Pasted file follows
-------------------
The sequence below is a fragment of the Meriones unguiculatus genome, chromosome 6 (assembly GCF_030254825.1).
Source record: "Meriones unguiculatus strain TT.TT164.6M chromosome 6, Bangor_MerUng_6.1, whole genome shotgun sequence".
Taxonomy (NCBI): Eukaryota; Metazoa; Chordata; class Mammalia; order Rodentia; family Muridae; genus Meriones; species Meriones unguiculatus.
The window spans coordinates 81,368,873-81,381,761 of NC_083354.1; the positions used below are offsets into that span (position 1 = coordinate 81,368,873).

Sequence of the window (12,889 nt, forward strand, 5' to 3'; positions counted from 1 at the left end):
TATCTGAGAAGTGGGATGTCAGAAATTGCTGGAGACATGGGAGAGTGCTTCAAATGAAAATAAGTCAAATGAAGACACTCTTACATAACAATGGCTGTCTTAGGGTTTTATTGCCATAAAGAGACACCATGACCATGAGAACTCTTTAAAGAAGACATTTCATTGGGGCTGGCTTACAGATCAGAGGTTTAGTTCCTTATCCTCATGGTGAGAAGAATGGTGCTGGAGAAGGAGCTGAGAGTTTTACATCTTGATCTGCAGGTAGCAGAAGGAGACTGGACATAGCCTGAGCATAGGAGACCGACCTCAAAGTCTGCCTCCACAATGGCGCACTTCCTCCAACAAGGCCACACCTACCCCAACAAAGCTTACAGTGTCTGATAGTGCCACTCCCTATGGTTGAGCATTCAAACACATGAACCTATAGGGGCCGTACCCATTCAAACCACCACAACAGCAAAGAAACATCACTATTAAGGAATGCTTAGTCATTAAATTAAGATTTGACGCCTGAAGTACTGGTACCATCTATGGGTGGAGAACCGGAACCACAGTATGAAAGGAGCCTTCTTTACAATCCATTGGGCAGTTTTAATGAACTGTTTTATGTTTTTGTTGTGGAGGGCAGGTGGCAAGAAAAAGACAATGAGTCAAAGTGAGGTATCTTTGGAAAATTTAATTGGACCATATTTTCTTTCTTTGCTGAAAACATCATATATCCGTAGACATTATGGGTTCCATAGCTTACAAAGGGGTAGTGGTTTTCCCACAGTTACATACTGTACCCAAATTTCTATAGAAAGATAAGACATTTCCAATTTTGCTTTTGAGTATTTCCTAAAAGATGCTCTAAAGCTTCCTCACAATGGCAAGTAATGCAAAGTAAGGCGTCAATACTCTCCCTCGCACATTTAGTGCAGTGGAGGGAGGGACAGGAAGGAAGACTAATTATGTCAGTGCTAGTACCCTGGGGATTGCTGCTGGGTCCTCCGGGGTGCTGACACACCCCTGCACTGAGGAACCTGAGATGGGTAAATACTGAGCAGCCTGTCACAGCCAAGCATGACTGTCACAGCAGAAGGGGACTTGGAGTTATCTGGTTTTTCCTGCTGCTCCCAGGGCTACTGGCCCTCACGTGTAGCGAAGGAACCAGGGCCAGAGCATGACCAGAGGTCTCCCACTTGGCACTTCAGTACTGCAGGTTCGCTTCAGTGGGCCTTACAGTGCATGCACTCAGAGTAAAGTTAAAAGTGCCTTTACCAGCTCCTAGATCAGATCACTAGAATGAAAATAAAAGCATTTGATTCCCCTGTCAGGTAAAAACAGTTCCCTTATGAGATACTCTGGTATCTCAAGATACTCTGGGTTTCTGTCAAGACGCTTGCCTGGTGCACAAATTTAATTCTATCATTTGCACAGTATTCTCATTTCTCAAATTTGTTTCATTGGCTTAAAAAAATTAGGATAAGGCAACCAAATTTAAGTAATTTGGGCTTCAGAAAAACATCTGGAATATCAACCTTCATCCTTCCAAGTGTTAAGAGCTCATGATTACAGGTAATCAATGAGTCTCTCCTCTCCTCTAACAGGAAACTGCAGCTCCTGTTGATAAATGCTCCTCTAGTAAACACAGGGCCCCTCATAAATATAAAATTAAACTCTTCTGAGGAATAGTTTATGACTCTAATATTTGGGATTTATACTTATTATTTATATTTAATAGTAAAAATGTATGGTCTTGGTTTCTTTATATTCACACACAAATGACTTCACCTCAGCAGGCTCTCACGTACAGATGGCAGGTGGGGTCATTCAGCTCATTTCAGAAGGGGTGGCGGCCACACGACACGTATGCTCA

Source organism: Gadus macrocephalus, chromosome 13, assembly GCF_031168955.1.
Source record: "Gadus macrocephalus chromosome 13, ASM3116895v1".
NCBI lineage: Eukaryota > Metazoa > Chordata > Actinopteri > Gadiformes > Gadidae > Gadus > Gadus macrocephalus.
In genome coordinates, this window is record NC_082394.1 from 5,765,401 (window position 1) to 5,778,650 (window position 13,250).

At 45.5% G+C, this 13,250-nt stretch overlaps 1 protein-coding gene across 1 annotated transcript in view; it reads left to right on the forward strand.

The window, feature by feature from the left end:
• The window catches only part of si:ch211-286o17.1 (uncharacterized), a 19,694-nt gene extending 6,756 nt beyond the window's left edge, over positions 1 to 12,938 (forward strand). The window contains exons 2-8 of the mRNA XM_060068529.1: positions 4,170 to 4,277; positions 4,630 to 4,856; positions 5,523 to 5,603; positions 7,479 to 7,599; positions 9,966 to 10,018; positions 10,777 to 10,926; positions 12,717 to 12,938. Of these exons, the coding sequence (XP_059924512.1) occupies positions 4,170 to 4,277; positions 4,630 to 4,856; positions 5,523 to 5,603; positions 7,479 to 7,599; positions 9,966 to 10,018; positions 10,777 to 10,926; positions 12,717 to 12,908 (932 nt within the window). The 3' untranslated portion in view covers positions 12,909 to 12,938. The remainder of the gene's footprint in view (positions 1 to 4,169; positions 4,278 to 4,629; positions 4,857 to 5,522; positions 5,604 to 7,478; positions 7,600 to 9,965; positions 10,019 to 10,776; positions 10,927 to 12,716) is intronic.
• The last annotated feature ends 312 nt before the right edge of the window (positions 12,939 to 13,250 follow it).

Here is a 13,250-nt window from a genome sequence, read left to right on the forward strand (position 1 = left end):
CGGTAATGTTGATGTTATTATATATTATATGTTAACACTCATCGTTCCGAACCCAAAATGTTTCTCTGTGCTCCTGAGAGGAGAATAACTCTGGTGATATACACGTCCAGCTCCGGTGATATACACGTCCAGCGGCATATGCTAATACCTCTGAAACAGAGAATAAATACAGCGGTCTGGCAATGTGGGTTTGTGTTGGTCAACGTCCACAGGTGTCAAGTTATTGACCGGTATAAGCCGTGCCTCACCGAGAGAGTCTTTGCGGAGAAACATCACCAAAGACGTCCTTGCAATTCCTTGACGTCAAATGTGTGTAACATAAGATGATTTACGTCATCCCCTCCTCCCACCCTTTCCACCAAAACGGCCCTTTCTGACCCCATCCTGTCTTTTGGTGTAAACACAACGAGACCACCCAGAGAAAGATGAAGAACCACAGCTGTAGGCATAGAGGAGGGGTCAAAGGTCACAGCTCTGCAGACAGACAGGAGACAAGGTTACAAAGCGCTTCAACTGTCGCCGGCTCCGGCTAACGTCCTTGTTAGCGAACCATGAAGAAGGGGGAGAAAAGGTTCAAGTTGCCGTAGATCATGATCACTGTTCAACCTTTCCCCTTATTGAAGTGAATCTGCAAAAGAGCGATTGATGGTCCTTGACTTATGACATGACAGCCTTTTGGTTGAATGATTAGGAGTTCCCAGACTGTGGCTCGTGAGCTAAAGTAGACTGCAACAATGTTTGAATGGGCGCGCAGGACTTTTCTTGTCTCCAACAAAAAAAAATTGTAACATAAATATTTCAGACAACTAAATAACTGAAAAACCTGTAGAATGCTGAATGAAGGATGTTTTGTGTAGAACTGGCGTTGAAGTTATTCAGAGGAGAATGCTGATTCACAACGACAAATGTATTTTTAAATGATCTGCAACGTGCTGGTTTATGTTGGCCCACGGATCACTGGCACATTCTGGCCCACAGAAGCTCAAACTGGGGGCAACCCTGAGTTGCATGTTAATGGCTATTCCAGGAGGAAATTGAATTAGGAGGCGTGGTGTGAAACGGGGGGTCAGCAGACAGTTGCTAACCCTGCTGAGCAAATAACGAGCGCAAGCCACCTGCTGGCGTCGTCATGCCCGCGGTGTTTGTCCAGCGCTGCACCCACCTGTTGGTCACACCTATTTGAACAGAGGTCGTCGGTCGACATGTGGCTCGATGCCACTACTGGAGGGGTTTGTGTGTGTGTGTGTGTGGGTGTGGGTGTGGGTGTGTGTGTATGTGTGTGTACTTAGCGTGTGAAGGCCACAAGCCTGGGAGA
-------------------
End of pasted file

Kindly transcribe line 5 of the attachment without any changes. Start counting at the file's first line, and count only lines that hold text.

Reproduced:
Sequence of the window (12,889 nt, forward strand, 5' to 3'; positions counted from 1 at the left end):